|Legal Opinion: |
Text of Document: April 13, 1994
Recently you approached me with several questions concerning the issuance of permits under your beer ordinance. The facts, as I understand them, are as follows. Two brothers applied for a beer permit. During the course of reviewing the application, the beer board learned that a third brother was also going to be a partner in the business. He has been convicted of a crime of moral turpitude within the last ten years. The application itself prohibits persons convicted of such crimes from being issued a permit. The board then denied the permit and has maintained that they are estopped from applying for another permit for ten years due to their material misrepresentation of the role of the third brother, also pursuant to the application. You want to know if the board is correct in its actions. It is.
T.C.A. 57-5-106 lays out the licensing powers of municipalities and states that they are:
authorized to pass proper ordinances governing the issuance and revocation or suspension of licenses for the storage, sale, manufacture and/or distribution of beer within the corporate limits of cities and towns...
It does not give the form for such permits but allows:
the power of such cities and towns... to issue licenses shall in no event be greater than the power granted herein to counties, but cities, towns and Class B counties may impose additional restrictions, fixing zones and territories and provide hours of opening and closing and such other rules and regulations as will promote public health, morals and safety as they may by ordinance provide.
It is thus clear that the city may provide for such restrictions in its application process as it may desire as long as such restrictions do not exceed those allowed counties.
T.C.A. 57-5-105 sets out the permit requirements of counties. Among other things it prohibits any person who has been convicted of a violation of beer or other alcoholic beverage laws or any crime of moral turpitude from having a 5% or more ownership interest or from working in the sale or distribution of beer. It also requires the applicants to identify anyone with a 5% or more interest in the business.
Any applicant making a false statement in the application shall forfeit such applicant's permit and shall not be eligible to receive any permit for a period of ten (10) years.
Municipal Code Section 2-207(a) makes it unlawful for someone to sell beer without first making an application and obtaining a permit to sell beer from the beer board. It also specifies that such application is to be on a form such as the board may provide or prescribe. The form adopted by the City beer board contains provisions exactly similar to those previously mentioned as being in 57-5-105.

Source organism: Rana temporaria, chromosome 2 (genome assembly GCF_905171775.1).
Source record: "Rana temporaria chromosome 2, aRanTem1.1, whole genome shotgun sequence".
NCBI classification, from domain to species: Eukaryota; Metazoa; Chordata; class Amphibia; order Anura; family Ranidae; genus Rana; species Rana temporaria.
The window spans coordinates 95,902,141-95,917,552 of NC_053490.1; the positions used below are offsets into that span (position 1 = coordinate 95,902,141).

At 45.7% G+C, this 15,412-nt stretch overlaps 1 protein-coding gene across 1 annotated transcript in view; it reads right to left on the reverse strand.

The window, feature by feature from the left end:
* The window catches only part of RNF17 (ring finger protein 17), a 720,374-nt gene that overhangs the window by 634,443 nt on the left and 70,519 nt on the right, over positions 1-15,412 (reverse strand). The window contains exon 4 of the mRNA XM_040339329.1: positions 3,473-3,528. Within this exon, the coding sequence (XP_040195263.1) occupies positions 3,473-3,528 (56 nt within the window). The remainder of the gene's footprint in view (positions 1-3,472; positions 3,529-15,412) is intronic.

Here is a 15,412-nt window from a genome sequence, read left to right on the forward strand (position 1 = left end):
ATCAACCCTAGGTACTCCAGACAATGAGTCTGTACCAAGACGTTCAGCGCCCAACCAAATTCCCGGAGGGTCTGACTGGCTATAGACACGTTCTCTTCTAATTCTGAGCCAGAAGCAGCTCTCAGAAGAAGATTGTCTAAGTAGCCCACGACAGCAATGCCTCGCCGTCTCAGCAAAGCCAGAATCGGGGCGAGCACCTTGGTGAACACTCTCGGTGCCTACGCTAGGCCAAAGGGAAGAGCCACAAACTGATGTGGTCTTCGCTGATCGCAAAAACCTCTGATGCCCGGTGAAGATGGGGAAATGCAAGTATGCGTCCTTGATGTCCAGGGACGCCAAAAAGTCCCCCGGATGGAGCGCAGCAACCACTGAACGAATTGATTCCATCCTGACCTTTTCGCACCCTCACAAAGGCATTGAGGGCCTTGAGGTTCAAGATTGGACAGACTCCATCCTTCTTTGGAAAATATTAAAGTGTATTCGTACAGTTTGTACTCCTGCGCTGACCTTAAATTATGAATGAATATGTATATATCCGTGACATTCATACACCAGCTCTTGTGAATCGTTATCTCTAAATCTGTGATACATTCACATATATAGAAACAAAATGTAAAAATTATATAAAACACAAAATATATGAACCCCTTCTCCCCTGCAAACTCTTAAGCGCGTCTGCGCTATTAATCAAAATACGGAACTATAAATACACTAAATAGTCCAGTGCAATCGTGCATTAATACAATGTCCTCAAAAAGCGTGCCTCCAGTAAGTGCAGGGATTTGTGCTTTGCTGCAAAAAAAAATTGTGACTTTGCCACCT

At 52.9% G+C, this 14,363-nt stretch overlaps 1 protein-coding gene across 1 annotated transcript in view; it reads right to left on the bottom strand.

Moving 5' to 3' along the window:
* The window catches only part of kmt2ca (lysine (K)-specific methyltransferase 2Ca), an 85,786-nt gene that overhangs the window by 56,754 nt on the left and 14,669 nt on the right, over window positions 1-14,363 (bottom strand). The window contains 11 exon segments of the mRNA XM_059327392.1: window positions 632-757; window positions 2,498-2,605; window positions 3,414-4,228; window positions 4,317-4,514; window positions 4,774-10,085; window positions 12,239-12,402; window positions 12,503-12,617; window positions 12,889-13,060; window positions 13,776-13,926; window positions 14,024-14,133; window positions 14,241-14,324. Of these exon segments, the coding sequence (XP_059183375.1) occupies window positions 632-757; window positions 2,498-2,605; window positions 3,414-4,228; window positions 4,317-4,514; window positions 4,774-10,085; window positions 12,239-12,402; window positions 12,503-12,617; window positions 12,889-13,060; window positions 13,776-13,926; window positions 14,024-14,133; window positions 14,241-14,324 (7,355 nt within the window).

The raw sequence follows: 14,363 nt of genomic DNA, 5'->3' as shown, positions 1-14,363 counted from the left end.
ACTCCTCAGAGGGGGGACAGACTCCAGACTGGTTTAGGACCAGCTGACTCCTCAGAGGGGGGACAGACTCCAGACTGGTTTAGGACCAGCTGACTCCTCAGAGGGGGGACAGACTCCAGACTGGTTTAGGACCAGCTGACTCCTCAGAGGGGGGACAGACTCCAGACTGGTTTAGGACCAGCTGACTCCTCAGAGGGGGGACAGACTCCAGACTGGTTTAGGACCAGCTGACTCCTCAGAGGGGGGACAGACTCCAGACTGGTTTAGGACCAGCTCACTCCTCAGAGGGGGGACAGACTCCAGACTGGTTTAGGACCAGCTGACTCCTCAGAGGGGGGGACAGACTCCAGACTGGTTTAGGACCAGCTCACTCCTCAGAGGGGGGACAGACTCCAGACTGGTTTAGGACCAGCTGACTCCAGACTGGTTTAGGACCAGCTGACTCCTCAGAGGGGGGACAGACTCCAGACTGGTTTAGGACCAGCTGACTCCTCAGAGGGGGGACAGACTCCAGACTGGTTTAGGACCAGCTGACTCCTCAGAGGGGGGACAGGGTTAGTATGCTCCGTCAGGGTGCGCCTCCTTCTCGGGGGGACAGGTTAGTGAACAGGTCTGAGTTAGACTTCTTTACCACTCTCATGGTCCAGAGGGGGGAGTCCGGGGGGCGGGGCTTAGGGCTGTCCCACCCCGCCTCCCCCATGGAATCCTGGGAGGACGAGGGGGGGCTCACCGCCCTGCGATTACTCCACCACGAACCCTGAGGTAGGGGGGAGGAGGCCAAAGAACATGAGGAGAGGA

With its adoption in Section 2-207(a), I believe beyond a shadow of a doubt that the beer permit application is a valid part of the city beer ordinance. The restrictions contained in the application are the same ones counties can impose thus are in line with the limitations on the powers of municipalities found in 57-5-106. By not including any mention of their brother's interest in the business the applicants have made a material misrepresentation on their application and thus are barred from receiving a permit for a period of ten years.
The applicant's mother has expressed interest in applying for the permit. She can but she must be the owner of the business. None of the sons may own 5% or more of it nor may the brother in question work at the establishment. She must indeed have the title to the business and receive its profits. If she does not do this but merely files for the brothers, she will have acted as their agent, not as the owner, and should likewise have her application denied or permit revoked.
They have also threatened to hire an attorney and instigate legal action. This is a groundless threat. T.C.A. 57-5-108(d) grants applicants a statutory right to a writ of certiorari and a trial on the facts but these are rarely won by the plaintiff's as long as the licensing agency has applied its regulations in a non-discriminatory manner. As pointed out in Watkins v. Naifeh, 635 S.W.2d 104 (Tenn. 1982), it is a long standing rule of law in Tennessee that municipalities have extremely broad powers to regulate the sale of beer including the power to ban such sales. Indeed, under Ketner v. Clabo, 225 S.W.2d 54 (Tenn. 1949), the sale of beer is not a right thus a municipality is not required to issue a beer permit.
Please find enclosed the statutes cited herein. Feel free to contact me if I may be of any further assistance on this or any other matter.
Very truly yours,
MUNICIPAL TECHNICAL ADVISORY SERVICE